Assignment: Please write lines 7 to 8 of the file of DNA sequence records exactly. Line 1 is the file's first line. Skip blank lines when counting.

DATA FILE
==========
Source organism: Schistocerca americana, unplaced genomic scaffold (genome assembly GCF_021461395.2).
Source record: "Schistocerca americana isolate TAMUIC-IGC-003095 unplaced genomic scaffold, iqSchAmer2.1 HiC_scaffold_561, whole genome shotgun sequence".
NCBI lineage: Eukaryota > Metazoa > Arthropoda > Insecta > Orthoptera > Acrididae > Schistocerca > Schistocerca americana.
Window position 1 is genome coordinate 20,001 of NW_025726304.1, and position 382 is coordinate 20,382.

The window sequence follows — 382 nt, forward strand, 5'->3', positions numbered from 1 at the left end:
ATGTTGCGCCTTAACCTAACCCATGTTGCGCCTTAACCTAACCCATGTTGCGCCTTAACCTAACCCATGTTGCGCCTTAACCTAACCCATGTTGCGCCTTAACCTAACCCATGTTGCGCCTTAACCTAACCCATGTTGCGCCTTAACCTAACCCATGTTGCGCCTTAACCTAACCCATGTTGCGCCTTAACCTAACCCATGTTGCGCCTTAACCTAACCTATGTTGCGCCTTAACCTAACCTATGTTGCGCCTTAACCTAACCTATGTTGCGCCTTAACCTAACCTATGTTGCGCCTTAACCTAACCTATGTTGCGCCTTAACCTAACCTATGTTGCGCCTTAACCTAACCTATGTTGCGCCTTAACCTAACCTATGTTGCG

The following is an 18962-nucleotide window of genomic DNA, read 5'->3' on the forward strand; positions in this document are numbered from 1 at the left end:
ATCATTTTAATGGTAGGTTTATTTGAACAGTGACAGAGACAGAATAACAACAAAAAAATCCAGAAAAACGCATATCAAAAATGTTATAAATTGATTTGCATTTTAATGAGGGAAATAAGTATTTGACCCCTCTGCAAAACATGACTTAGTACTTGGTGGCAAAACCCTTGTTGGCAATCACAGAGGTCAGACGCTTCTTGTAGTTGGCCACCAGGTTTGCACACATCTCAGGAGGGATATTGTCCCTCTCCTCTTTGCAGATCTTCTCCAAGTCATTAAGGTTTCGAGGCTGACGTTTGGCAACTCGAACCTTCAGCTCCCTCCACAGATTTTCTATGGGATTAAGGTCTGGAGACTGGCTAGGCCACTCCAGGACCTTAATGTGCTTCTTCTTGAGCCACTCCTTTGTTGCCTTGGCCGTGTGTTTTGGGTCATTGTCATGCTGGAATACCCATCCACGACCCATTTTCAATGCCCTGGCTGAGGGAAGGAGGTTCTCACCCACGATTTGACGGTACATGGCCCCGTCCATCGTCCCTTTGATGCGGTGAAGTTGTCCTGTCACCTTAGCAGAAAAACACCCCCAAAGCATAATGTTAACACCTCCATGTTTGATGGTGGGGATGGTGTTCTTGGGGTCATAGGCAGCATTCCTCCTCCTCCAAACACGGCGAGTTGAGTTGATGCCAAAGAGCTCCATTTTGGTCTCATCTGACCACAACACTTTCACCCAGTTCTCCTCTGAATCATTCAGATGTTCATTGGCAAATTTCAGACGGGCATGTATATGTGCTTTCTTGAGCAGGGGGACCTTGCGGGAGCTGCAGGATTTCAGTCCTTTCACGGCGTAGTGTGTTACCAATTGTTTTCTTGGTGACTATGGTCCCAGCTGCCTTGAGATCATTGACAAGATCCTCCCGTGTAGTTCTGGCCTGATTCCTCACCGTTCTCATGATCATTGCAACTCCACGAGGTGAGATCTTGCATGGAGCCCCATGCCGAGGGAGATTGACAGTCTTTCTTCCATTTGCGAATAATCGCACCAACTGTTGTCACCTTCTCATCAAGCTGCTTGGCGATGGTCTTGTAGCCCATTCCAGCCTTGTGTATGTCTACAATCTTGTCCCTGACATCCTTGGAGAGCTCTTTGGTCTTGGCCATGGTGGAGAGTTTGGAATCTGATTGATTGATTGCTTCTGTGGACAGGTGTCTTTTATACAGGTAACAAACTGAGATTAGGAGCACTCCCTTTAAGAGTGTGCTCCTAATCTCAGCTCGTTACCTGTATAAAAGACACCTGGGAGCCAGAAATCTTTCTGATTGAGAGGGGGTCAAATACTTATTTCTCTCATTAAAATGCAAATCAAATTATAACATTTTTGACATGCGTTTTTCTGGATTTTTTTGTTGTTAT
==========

The following is an 18962-nucleotide window of genomic DNA, read 5'->3' on the forward strand; positions in this document are numbered from 1 at the left end:
ATCATTTTAATGGTAGGTTTATTTGAACAGTGACAGAGACAGAATAACAACAAAAAAATCCAGAAAAACGCATATCAAAAATGTTATAAATTGATTTGCATTTTAATGAGGGAAATAAGTATTTGACCCCTCTGCAAAACATGACTTAGTACTTGGTGGCAAAACCCTTGTTGGCAATCACAGAGGTCAGACGCTTCTTGTAGTTGGCCACCAGGTTTGCACACATCTCAGGAGGGATATTGTCCCTCTCCTCTTTGCAGATCTTCTCCAAGTCATTAAGGTTTCGAGGCTGACGTTTGGCAACTCGAACCTTCAGCTCCCTCCACAGATTTTCTATGGGATTAAGGTCTGGAGACTGGCTAGGCCACTCCAGGACCTTAATGTGCTTCTTCTTGAGCCACTCCTTTGTTGCCTTGGCCGTGTGTTTTGGGTCATTGTCATGCTGGAATACCCATCCACGACCCATTTTCAATGCCCTGGCTGAGGGAAGGAGGTTCTCACCCACGATTTGACGGTACATGGCCCCGTCCATCGTCCCTTTGATGCGGTGAAGTTGTCCTGTCACCTTAGCAGAAAAACACCCCCAAAGCATAATGTTAACACCTCCATGTTTGATGGTGGGGATGGTGTTCTTGGGGTCATAGGCAGCATTCCTCCTCCTCCAAACACGGCGAGTTGAGTTGATGCCAAAGAGCTCCATTTTGGTCTCATCTGACCACAACACTTTCACCCAGTTCTCCTCTGAATCATTCAGATGTTCATTGGCAAATTTCAGACGGGCATGTATATGTGCTTTCTTGAGCAGGGGGACCTTGCGGGAGCTGCAGGATTTCAGTCCTTTCACGGCGTAGTGTGTTACCAATTGTTTTCTTGGTGACTATGGTCCCAGCTGCCTTGAGATCATTGACAAGATCCTCCCGTGTAGTTCTGGCCTGATTCCTCACCGTTCTCATGATCATTGCAACTCCACGAGGTGAGATCTTGCATGGAGCCCCATGCCGAGGGAGATTGACAGTCTTTCTTCCATTTGCGAATAATCGCACCAACTGTTGTCACCTTCTCATCAAGCTGCTTGGCGATGGTCTTGTAGCCCATTCCAGCCTTGTGTATGTCTACAATCTTGTCCCTGACATCCTTGGAGAGCTCTTTGGTCTTGGCCATGGTGGAGAGTTTGGAATCTGATTGATTGATTGCTTCTGTGGACAGGTGTCTTTTATACAGGTAACAAACTGAGATTAGGAGCACTCCCTTTAAGAGTGTGCTCCTAATCTCAGCTCGTTACCTGTATAAAAGACACCTGGGAGCCAGAAATCTTTCTGATTGAGAGGGGGTCAAATACTTATTTCTCTCATTAAAATGCAAATCAAATTATAACATTTTTGACATGCGTTTTTCTGGATTTTTTTGTTGTTAT